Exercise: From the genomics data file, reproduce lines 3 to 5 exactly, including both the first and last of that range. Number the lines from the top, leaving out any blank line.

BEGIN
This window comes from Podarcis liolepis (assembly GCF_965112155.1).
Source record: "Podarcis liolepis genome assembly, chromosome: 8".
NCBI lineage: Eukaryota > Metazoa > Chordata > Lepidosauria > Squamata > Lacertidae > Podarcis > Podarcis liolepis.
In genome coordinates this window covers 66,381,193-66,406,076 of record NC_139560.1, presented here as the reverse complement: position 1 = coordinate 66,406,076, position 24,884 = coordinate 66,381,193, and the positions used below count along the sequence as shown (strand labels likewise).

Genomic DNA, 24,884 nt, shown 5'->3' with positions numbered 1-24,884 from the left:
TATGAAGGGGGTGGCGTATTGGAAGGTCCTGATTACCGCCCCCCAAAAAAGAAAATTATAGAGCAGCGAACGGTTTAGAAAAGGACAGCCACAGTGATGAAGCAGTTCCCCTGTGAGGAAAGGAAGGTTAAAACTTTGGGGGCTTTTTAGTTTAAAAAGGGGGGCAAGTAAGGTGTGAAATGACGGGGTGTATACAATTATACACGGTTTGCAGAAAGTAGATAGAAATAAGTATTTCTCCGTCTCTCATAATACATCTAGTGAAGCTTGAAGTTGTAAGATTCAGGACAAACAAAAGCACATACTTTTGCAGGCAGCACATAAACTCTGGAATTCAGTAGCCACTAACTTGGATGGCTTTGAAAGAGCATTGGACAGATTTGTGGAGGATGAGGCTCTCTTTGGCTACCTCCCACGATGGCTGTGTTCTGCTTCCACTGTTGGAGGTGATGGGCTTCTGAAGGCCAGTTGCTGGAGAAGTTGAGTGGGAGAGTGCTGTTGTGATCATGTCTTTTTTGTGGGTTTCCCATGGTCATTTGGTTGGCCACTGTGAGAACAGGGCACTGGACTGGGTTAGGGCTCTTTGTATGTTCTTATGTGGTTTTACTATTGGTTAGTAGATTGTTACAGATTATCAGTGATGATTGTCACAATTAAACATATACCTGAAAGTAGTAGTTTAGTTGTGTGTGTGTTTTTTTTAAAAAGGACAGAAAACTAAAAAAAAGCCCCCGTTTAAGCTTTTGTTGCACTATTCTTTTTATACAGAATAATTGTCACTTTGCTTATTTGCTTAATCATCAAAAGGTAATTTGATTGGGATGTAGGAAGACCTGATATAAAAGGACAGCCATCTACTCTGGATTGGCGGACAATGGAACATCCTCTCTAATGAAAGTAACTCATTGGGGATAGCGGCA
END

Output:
NCBI lineage: Eukaryota > Metazoa > Chordata > Lepidosauria > Squamata > Lacertidae > Podarcis > Podarcis liolepis.
In genome coordinates this window covers 66,381,193-66,406,076 of record NC_139560.1, presented here as the reverse complement: position 1 = coordinate 66,406,076, position 24,884 = coordinate 66,381,193, and the positions used below count along the sequence as shown (strand labels likewise).

Genomic DNA, 24,884 nt, shown 5'->3' with positions numbered 1-24,884 from the left: